• No MLM, commission only, ‘Work from home with just your computer’, or envelope stuffing schemes. Please guys. If I’m reading your site, it’s for one reason. I want a job. I don’t want an ‘opportunity to make six figures’. I want a real job. Some place where I can apply my hard-earned skills to make the company a better place.
  • No Spam from your ‘associates’. Your associates are bottom feeders. Don’t make me block you from my server. I know you need to make money too. You sell the job ads, you sell ads on the job ads, you sell services to me like resume writing, etc. I’m fine with all of that. But I don’t want an insurance company contacting me saying that they ‘saw my resume on your site and just know I’m a perfect fit.’ (Hell, it’s obvious from their email that they never ever saw my resume.)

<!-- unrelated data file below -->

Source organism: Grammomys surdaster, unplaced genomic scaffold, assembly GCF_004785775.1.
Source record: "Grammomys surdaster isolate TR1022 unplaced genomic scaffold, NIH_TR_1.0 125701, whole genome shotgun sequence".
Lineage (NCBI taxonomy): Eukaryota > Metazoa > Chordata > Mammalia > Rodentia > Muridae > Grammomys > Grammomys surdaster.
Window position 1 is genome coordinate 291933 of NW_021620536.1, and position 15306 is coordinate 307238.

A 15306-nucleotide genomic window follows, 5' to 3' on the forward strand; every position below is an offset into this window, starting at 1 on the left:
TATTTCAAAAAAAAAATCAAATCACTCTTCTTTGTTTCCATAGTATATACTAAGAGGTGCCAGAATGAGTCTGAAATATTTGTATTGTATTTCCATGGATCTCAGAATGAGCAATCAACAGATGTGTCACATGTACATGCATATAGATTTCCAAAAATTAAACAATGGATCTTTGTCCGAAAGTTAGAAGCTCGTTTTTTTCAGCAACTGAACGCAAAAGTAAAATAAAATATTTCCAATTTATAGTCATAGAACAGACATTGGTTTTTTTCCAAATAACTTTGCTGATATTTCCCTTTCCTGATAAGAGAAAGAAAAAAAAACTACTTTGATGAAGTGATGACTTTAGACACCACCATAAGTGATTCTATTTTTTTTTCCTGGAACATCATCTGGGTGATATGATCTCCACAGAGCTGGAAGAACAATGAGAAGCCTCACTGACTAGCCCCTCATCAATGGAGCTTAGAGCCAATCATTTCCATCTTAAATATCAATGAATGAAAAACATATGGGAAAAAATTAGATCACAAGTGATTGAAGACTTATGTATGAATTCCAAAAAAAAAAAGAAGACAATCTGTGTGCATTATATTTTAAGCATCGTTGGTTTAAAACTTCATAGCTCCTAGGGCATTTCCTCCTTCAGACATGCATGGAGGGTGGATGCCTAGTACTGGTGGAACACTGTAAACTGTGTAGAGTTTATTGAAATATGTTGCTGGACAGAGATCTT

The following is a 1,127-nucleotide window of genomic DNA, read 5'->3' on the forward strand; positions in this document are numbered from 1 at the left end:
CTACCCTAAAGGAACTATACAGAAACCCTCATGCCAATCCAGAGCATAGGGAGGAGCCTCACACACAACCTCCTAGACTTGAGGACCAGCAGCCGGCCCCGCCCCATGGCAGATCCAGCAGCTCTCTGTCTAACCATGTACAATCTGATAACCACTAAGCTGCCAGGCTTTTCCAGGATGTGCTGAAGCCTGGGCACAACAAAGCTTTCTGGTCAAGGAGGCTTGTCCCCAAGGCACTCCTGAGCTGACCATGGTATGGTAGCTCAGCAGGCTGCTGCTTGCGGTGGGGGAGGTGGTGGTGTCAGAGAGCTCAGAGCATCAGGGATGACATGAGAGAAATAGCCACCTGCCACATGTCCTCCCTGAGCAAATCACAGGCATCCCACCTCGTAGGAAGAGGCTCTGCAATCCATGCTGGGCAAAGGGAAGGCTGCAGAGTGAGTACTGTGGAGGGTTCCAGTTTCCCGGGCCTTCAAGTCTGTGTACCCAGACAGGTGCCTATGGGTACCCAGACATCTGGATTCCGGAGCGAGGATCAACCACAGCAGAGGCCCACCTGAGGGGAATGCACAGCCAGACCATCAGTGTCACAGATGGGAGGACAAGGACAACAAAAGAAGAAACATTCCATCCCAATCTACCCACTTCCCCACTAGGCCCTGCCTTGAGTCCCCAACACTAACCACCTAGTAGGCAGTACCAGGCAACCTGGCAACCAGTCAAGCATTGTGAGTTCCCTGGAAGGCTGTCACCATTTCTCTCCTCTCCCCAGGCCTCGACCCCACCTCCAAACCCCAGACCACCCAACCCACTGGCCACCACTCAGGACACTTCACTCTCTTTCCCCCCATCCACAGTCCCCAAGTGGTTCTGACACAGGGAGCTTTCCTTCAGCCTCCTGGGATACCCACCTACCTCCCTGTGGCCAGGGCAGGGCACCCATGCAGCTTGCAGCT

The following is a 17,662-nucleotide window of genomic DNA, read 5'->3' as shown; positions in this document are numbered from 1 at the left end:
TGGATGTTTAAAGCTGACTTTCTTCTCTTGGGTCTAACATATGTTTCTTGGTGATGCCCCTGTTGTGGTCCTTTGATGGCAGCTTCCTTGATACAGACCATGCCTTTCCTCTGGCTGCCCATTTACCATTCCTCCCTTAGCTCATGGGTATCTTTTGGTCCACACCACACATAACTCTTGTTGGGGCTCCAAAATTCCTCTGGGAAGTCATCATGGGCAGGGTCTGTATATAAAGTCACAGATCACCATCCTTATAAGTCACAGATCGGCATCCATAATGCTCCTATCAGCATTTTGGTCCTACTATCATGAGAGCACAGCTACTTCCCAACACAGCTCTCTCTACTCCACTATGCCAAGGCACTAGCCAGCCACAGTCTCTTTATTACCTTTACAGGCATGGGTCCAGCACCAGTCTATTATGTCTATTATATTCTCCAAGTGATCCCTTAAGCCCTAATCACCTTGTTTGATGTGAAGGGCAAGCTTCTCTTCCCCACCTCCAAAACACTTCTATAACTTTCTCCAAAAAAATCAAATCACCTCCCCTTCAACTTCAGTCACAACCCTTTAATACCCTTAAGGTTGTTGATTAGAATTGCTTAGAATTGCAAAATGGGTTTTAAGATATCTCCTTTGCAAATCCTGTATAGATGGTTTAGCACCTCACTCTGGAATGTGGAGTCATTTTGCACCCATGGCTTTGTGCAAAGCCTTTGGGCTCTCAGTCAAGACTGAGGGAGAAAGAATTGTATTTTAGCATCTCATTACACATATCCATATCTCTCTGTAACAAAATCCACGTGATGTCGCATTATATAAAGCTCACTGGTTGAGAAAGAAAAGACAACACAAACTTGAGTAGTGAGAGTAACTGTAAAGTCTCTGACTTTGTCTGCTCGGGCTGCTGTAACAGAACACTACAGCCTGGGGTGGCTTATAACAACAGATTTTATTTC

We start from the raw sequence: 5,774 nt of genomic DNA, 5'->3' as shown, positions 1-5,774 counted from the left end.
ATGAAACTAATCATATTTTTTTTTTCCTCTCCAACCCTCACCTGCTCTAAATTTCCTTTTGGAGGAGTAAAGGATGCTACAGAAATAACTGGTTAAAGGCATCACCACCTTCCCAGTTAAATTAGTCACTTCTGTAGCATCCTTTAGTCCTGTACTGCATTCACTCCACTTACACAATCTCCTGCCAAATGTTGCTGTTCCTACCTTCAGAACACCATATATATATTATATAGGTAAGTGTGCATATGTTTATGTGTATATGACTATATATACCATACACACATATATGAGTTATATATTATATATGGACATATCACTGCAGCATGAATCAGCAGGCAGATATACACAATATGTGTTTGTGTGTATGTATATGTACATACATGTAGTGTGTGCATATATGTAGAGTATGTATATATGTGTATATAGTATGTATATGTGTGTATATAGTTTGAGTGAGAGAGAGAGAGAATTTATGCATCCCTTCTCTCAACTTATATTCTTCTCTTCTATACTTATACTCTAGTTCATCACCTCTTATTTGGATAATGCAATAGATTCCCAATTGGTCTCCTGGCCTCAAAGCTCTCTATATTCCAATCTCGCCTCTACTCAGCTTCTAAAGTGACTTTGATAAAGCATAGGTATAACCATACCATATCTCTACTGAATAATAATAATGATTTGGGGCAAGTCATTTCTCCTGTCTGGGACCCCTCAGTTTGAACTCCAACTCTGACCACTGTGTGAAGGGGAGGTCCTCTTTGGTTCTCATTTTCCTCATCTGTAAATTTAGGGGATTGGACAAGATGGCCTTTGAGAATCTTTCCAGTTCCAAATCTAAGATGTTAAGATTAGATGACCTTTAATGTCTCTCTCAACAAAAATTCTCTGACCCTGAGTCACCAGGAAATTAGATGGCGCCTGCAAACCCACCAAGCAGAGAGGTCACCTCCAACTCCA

• TAGS. C’mon guys, get with the program. We can tag blog posts, pictures and emails these days. Let employers tag their jobs. Let me tag my resume. To paraphrase Fletch “It’s all tags these days”.
  • RSS Feed. Don’t make me go to your site every morning just to see what’s new. Let me subscribe to a feed. I’m must more likely to care if I see that there is a job tagged with my city name or keyword. give me feeds for industry, tag, geographical area. You get bonus points if I can create a custom RSS feed with everything I’m looking for in one feed. (Nashville Director of IT jobs for companies who use Open Source technologies. Companies developing web properties. Companies with at least 25 employees.) it’s not that hard. You already send me an email every morning with what you think are my best bets. How about letting me tell you what my best bets are and you send me those via RSS within an hour of it being posted.